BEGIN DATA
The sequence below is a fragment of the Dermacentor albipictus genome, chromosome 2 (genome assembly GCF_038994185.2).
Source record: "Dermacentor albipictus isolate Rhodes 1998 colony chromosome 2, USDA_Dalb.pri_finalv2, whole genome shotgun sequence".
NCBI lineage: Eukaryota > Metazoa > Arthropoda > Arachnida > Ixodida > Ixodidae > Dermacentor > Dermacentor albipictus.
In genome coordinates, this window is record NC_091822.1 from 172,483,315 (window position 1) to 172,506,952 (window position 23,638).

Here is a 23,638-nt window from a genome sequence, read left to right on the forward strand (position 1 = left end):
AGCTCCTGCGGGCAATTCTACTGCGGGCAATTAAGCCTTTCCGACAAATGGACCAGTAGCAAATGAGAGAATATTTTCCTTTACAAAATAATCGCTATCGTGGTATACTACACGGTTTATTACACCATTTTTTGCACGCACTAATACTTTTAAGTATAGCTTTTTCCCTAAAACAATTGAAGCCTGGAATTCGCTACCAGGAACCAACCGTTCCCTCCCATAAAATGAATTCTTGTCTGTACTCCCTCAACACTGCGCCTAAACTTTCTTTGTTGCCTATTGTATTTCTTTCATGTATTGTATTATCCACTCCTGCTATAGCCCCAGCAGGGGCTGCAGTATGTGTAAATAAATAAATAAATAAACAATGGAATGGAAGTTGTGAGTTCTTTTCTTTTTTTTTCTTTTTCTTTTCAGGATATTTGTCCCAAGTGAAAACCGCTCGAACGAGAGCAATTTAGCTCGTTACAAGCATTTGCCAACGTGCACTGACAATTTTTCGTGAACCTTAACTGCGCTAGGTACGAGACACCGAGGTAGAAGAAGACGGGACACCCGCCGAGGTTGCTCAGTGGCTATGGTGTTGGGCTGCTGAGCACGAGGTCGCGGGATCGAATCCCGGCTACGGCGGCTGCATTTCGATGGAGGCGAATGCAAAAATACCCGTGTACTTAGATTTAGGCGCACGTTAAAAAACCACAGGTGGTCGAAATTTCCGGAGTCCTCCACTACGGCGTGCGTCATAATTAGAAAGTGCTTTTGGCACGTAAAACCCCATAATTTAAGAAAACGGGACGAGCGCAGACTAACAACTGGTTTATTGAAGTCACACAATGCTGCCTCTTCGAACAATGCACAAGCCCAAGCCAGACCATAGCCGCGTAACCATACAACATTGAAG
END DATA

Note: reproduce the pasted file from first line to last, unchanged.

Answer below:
The sequence below is a fragment of the Dermacentor albipictus genome, chromosome 2 (genome assembly GCF_038994185.2).
Source record: "Dermacentor albipictus isolate Rhodes 1998 colony chromosome 2, USDA_Dalb.pri_finalv2, whole genome shotgun sequence".
NCBI lineage: Eukaryota > Metazoa > Arthropoda > Arachnida > Ixodida > Ixodidae > Dermacentor > Dermacentor albipictus.
In genome coordinates, this window is record NC_091822.1 from 172,483,315 (window position 1) to 172,506,952 (window position 23,638).

Here is a 23,638-nt window from a genome sequence, read left to right on the forward strand (position 1 = left end):
AGCTCCTGCGGGCAATTCTACTGCGGGCAATTAAGCCTTTCCGACAAATGGACCAGTAGCAAATGAGAGAATATTTTCCTTTACAAAATAATCGCTATCGTGGTATACTACACGGTTTATTACACCATTTTTTGCACGCACTAATACTTTTAAGTATAGCTTTTTCCCTAAAACAATTGAAGCCTGGAATTCGCTACCAGGAACCAACCGTTCCCTCCCATAAAATGAATTCTTGTCTGTACTCCCTCAACACTGCGCCTAAACTTTCTTTGTTGCCTATTGTATTTCTTTCATGTATTGTATTATCCACTCCTGCTATAGCCCCAGCAGGGGCTGCAGTATGTGTAAATAAATAAATAAATAAACAATGGAATGGAAGTTGTGAGTTCTTTTCTTTTTTTTTCTTTTTCTTTTCAGGATATTTGTCCCAAGTGAAAACCGCTCGAACGAGAGCAATTTAGCTCGTTACAAGCATTTGCCAACGTGCACTGACAATTTTTCGTGAACCTTAACTGCGCTAGGTACGAGACACCGAGGTAGAAGAAGACGGGACACCCGCCGAGGTTGCTCAGTGGCTATGGTGTTGGGCTGCTGAGCACGAGGTCGCGGGATCGAATCCCGGCTACGGCGGCTGCATTTCGATGGAGGCGAATGCAAAAATACCCGTGTACTTAGATTTAGGCGCACGTTAAAAAACCACAGGTGGTCGAAATTTCCGGAGTCCTCCACTACGGCGTGCGTCATAATTAGAAAGTGCTTTTGGCACGTAAAACCCCATAATTTAAGAAAACGGGACGAGCGCAGACTAACAACTGGTTTATTGAAGTCACACAATGCTGCCTCTTCGAACAATGCACAAGCCCAAGCCAGACCATAGCCGCGTAACCATACAACATTGAAG